Lot 3303. A rare large blue and white 'dragon' jar, Wanli six-character mark within double circles and of the period (1573-1619); 20 1/4 in. (51.5 cm.) high. Estimate HKD 800,000 - HKD 1,200,000. Price Realized HKD 2,320,000. © Christie's Images Ltd 2013
The jar is sturdily potted with gently rounded sides rising to a short waisted neck below a lipped rim, finely painted on the exterior in vivid blue tones with a ferocious five-clawed dragon with well-defined scales turning its head to the companion dragon following behind, separated by a stylised coiled Shou character, all beneath a register of scrolling lingzhi and above breaking waves crashing against rocky outcrops. The base is unglazed with the exception of the central circular recessed panel inscribed with the reign mark.
Provenance: The collection of Dr. Bernard Gaiter (1927-2013), Randan, France, purchased in the 1960s from a French aristocratic family.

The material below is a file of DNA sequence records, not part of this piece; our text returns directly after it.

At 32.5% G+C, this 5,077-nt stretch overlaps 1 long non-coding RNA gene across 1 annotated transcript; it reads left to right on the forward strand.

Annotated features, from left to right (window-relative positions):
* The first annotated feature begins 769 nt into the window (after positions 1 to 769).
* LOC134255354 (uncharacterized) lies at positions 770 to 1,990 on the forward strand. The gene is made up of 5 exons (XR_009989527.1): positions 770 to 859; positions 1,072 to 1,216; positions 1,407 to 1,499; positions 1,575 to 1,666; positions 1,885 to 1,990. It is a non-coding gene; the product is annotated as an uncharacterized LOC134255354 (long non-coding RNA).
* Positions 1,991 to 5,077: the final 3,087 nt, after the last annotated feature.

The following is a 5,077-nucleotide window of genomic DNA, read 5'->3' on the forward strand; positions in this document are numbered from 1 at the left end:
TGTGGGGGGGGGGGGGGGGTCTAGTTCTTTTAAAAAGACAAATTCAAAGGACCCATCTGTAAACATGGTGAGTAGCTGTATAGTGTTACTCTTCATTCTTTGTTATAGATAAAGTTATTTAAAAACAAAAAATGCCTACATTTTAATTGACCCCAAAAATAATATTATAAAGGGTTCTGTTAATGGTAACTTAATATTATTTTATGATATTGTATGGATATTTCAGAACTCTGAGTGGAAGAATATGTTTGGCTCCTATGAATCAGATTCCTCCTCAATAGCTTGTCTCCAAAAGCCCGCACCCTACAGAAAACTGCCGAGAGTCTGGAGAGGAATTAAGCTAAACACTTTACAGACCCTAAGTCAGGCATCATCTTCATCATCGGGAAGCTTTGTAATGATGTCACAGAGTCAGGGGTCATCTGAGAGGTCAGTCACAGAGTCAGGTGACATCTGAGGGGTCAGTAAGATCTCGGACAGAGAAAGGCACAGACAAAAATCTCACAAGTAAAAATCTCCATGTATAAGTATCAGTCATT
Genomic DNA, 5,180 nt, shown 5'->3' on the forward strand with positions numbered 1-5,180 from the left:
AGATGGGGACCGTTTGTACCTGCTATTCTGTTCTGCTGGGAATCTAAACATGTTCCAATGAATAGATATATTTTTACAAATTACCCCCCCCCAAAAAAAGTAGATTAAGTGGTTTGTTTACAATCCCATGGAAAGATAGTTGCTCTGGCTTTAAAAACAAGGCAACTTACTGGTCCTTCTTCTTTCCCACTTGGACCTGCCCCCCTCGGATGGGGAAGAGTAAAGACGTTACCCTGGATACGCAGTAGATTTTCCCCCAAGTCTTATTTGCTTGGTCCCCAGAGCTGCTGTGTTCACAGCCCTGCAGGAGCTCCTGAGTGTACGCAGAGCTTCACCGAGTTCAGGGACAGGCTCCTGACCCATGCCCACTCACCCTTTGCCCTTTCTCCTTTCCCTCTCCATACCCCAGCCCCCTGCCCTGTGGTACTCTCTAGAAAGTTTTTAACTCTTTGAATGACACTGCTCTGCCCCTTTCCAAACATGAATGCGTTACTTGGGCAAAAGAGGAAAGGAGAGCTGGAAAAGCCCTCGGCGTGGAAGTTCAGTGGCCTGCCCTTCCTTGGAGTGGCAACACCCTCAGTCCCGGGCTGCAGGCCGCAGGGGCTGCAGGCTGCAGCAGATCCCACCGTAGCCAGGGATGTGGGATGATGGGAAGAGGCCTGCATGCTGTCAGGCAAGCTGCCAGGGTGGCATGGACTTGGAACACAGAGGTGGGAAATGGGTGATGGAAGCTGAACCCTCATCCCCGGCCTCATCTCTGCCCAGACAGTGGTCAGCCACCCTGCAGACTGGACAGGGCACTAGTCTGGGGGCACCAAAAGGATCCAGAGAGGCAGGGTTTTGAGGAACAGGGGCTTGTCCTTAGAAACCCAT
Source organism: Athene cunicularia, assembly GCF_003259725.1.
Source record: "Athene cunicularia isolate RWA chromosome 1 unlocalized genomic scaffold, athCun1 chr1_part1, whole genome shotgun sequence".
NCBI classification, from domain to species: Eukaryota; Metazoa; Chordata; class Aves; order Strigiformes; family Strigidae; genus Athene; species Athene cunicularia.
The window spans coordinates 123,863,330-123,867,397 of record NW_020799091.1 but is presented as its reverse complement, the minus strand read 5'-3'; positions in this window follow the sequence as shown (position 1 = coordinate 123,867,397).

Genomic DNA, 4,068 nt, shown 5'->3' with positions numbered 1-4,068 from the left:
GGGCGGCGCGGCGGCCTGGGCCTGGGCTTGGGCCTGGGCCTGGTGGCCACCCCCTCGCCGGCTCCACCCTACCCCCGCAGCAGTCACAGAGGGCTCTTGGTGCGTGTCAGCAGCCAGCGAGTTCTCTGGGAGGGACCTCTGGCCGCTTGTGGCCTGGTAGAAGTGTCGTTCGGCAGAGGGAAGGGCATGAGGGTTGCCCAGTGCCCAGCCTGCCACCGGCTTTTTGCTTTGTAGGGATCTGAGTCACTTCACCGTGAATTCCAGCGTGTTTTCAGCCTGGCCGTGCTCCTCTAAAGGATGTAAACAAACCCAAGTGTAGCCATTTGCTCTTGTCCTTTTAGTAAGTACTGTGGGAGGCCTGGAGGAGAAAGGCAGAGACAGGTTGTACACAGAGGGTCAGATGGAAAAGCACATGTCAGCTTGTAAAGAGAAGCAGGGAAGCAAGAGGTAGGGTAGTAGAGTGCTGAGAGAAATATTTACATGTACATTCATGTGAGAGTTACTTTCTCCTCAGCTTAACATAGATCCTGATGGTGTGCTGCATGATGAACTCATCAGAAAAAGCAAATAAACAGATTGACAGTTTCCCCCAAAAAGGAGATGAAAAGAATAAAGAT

Note: The Jiajing version of this design usually depicts the dragons with almost spherical heads and large bulbous eyes, while the Wanli examples, like the current jar, depict the dragons with a traditional reptilian head that is more powerful and in keeping with the dynamic and sinuous body. A jar of about the same size and design is in the Shanghai Museum, illustrated in Mingdai guanyao ciqi, Shanghai, 2007, no. 1-76. A slightly larger jar with similar decoration is in the collection of the Topkapi Saray Museum, illustrated by J. Ayers and R. Krahl in Chinese Ceramics in the Topkapi Saray Museum, Istanbul, vol. II, London, 1986, no. 1328. Another jar of this design is in the collection of the National Museum of History, Taipei, illustrated in Special Exhibition of the National Museum of History's Chinese Ceramic Collection through the Ages, Taipei, 1977, p. 106, no. 90. A slightly smaller example, formerly in the Manno Art Museum, was sold at Christie's London, 1 June 2001, lot 92.